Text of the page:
31 Dec 2005

P, C & C rockin' the plumber's crack (VIII): Happy Junk Year

It has been a busy year for Christoffer Lundquist and friends' recording company. In December, they released the first digital audio books in Sweden.

Another international artist was recording at AGM Studio this year: the Belgian Lio. She will publish her new album next week.

Junk proudly presents: Junk Books! We released our first AUDIO BOOKS. We have recorded two of Sweden’s most talked-about authors, Linda Skugge & Per Hagman. Linda was recorded in her own living room, Per read his book at Hotel Savoy, Malmö. Magnus Börjeson from Metro Jets did the recording and editing. The books, “Saker under huden” (Linda Skugge) and “Att komma hem ska vara en schlager” (Per Hagman) are available both as ordinary downloads and as mobile/cell phone downloads.

There’s a huge interest in our Audio Books. Newspapers are calling. Television is calling. Metro-Magnus (Magnus Börjeson) is editing the last chapters of Per Hagman’s book. He sends them to Brainpool-David Birde, who checks for errors. The files/chapters are uploaded to the retailer’s servers the moment they are cleared. It’s an interesting process. It’s fast, fun & groundbreaking. These are the first Swedish novels that are published this way.

2005 Junk Musik Releases
Junk Musik has released these albums in 2005

We finished our work on our audio books and sent the files to London, where the servers are. Our Linda Skugge & Per Hagman audio books had been released monday 19 December.
Anders Mildner (Junk Musik)
Anders Mildner

It is snow everywhere today. I just got back from a meeting with a publisher. We discussed new audio books & new ways to sell them. It’s funny how easy it is to come up with new ideas for a business (books) that is so static. Anyway, tomorrow it is new year’s eve. We will try to sum up the highlights from our first year with Junk, and – hopefully – be able to release a new podcast with snippets of everything we have done so far. Thank you all for a great 2005! We could not dream of this much support when we started in april. In our new PODCAST you can listen to pieces from all our releases this year. We hope you will have a great new year’s eve – and we’ll see you in 2006. We can’t wait to get started!
Anders Mildner, Magnus Börjeson, David Birde,
Jens Jansson and Christoffer Lundquist
- Junk Musik

2006  Lio - Dites au prince charmant

Lio is a Belgian singer and actress, born as Wanda Ribeiro de Vasconcelos in 1962 in Mangualde, Portugal. In 1968, she and her family moved to Belgium. She was an enormous pop icon in francophone Europe during the 1980s. In 1982 the American music duo Sparks worked with her on the album Suite Sixtine, on which some of her previous songs were translated into English.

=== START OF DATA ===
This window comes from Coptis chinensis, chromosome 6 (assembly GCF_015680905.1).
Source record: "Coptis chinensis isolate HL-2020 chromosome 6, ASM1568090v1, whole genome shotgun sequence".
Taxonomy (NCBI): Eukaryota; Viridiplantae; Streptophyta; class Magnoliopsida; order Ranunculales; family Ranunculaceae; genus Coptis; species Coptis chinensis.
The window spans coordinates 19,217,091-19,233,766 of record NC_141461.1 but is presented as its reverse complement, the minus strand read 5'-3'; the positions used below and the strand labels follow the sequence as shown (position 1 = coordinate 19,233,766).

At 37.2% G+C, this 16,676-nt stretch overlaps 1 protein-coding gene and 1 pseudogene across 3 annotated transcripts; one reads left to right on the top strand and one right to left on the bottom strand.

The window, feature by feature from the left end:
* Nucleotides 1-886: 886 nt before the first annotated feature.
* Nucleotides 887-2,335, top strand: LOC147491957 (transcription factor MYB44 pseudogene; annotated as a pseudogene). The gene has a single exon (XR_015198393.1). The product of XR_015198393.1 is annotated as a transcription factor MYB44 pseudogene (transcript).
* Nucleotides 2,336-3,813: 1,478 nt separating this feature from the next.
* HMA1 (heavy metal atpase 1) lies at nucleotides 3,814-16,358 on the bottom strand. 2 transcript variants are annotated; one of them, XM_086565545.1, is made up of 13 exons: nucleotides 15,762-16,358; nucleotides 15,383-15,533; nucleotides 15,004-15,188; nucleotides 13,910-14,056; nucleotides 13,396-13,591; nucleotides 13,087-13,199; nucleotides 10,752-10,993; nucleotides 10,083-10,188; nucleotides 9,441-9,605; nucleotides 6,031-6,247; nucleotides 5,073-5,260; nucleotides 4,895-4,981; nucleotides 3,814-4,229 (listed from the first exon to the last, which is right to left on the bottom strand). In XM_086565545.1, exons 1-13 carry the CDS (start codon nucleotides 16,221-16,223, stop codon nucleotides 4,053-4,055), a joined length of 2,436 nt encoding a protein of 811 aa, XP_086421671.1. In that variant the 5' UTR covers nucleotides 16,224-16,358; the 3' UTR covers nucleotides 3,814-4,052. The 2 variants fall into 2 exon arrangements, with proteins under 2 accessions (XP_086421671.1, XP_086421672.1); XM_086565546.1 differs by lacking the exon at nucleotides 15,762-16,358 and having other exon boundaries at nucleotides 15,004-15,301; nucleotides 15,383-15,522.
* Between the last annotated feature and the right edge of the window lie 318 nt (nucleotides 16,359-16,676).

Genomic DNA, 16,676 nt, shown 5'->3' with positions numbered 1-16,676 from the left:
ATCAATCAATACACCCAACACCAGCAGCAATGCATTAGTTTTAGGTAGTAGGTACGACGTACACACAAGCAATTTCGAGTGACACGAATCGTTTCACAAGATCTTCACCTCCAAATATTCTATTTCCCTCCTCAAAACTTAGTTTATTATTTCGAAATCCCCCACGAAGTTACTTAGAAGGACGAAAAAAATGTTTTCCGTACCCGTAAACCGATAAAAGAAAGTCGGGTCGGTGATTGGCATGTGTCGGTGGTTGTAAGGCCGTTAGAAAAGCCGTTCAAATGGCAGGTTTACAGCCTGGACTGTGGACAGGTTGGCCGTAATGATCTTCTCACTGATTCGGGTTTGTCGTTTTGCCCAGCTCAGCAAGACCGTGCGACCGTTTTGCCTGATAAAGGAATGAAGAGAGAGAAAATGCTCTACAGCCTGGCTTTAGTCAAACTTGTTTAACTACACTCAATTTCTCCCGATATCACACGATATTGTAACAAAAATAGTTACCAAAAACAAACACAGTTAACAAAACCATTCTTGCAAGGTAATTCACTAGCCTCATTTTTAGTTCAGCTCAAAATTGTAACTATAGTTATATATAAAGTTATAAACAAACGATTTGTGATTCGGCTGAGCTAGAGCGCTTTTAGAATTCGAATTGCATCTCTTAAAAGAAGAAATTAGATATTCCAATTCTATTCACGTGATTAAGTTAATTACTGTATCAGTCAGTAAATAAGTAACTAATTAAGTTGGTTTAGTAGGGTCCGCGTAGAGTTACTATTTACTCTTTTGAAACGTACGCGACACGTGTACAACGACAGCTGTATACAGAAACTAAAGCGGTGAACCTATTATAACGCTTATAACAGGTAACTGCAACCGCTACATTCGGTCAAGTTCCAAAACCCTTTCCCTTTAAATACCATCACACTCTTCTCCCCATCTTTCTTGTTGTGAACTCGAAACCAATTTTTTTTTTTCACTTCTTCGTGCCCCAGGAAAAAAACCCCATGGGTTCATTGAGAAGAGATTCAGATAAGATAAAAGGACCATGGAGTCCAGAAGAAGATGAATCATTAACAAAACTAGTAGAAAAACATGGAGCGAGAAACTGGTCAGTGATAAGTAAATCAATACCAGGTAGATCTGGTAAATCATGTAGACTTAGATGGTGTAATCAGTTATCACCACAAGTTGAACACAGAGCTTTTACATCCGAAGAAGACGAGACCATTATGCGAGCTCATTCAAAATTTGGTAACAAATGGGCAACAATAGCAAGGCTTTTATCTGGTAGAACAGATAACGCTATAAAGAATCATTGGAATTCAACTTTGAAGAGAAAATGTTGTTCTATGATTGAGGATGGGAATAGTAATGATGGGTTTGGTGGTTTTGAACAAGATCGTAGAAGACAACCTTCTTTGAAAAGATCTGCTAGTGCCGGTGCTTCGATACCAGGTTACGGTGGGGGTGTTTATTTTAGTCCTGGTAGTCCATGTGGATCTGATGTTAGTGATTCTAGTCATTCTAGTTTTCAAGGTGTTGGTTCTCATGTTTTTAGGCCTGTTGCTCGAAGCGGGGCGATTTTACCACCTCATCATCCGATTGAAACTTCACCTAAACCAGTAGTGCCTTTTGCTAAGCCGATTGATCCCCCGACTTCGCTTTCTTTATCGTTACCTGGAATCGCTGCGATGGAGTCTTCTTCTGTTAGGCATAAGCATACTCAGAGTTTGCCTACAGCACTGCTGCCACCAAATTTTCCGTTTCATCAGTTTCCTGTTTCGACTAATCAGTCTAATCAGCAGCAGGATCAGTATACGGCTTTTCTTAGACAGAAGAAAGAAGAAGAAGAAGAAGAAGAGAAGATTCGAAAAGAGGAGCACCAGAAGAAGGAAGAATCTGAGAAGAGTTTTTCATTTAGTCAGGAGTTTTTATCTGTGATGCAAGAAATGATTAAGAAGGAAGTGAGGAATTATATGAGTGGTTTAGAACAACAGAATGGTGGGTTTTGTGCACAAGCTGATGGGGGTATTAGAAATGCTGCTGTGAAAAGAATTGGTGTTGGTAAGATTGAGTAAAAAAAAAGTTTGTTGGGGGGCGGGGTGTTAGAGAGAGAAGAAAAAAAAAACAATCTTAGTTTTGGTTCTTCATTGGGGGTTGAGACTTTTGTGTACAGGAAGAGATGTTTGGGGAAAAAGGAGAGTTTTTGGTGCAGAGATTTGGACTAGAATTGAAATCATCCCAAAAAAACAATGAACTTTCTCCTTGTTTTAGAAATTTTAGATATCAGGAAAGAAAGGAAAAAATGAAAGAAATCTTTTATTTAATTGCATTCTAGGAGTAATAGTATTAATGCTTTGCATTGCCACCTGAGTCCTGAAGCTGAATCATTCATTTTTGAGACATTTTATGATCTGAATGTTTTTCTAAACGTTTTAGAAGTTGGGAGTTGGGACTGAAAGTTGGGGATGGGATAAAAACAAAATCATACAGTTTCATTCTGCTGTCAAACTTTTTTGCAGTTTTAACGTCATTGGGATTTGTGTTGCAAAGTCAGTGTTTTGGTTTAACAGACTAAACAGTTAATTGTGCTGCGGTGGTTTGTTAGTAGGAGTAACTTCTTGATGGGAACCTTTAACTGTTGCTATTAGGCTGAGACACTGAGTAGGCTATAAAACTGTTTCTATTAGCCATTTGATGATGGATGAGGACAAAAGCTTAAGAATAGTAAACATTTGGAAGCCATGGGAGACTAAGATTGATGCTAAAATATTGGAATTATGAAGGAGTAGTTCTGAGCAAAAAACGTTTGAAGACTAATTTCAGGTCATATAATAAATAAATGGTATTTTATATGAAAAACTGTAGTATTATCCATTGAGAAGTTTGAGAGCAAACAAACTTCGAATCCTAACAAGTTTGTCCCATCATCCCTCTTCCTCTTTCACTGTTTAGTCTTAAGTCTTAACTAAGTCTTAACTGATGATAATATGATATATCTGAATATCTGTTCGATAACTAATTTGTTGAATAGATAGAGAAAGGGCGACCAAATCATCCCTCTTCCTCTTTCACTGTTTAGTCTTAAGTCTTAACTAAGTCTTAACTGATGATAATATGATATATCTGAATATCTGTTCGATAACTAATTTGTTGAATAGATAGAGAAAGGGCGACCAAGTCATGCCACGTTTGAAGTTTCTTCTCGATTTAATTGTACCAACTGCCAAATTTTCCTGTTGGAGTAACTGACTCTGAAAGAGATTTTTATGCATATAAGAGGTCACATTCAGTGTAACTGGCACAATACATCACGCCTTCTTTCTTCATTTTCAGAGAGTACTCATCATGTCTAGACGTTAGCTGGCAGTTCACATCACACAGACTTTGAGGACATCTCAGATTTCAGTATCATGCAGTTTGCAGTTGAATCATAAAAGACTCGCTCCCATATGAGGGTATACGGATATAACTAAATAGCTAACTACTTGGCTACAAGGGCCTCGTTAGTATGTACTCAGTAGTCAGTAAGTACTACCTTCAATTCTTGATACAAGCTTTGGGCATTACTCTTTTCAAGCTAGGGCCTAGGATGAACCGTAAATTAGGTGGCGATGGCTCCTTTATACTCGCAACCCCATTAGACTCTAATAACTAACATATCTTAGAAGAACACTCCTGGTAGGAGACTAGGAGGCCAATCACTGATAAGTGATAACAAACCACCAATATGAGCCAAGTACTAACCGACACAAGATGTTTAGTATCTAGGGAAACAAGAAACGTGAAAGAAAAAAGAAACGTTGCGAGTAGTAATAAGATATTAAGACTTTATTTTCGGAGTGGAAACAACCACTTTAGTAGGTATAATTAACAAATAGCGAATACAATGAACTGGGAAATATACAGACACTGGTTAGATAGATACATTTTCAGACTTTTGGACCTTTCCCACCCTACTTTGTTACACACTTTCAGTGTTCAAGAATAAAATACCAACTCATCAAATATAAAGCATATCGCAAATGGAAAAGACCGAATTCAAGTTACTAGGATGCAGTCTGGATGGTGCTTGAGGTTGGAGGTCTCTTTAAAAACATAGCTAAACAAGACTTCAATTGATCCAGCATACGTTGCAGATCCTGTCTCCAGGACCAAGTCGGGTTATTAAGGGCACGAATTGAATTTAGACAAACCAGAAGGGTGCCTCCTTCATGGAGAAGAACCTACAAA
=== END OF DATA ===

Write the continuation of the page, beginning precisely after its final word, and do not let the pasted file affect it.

She has an extensive discography and has collaborated with several important French music artists, including Etienne Daho and Jacno. Many of Lio's singles were successful, but her biggest hit was probably 1980s Banana Split. This track was redone on the Suite Sixtine album as Marie Antoinette. Now she lives in France and works in French television.

According to her own website:
"It took five years, encouragements from sister Helena, threats of kidnapping, a short disappearance and a small studio somewhere in a Swedish forest (Aerosol Grey Machine Studio, in Skane), but finally, it's here: Dites Au Prince Charmant, the marvellous comeback of Wanda Ribeiro de Vasconcelos, better known as Lio. 43 years old right now, but she still looks ravishing. No more electropop, but clever, beautifully arranged acoustic songs with lyrics about loneliness, disillusionment and dreams that did not came true."
2006 Lio

The album, published today in France, was produced, and almost completely written by Doriand and Bertrand Burgalat-collaborator Peter von Poehl (friend of Florian Horwath and Christoffer Lundquist).

24 Dec 2005

Sandy Mouche's Junk singles (III): Spiderweb Suit

Sandy Mouche is member of Myspace since 25 November 2005. We can listen to some songs there.

Sandy Mouche at myspace.com

Here you can listen to our music and, just as in our guestbook, talk about it with other sandy-people and so on and so on...

Third new single for an upcoming album

“Our latest single available for download. Helena bursting out of her own shell. Moohhoohhoohhhahahhaha.....”

01. Spiderweb Suit (Helena)
02. Une Histoire (Martinique)

According to Anders, from Junk Musik: "
We are PROUD to be able to give you this christmas gift: a new, totally brilliant single from SANDY MOUCHE! It’s a great song, a great vocal performance – and a p-e-r-f-e-c-t single for christmas! It’s also the best way we here at Junk could ever say MERRY CHRISTMAS! Cheers to all of you, and big cheers to Sandy Mouche!

Singles sleeve-design for free in www.sandymouche.com

Merry Christmas to all of you out there! See you in 2006!

For all the hardcore fans out there our single sleeve-designs are available for download. Simply download the sleeve you want and but it in a plastic sleeve togheter with the matching single that you have downloaded and burnt on a cd. Now you have a single with a great sleeve-design that you actually can hold and look at. The sleeve-designs are made by Ola and are free of charge.
Download a sleeve-design:

22 Dec 2005

P, C & C rockin' the plumber's crack (VII): children and iPods

In the same marvelous personal interview by Jan Gradvall translated by Thomas Evensson for TDR's readers, Per Gessle speaks about iPods and children. You have to read it.

By the way, the Son of a Plumber website reveals that the European release of the album is planned for March 6, 2006. Per writes on Son of a Plumber.com that the next Swedish single will be “Hey Mr DJ (Won’t You Play Another Love Song)” with an anticipated radio date of mid-January. The b-side is a “rehearsal medley” so to speak, called “Plumber in Progress #1.”

SOAP - Album Pictures 01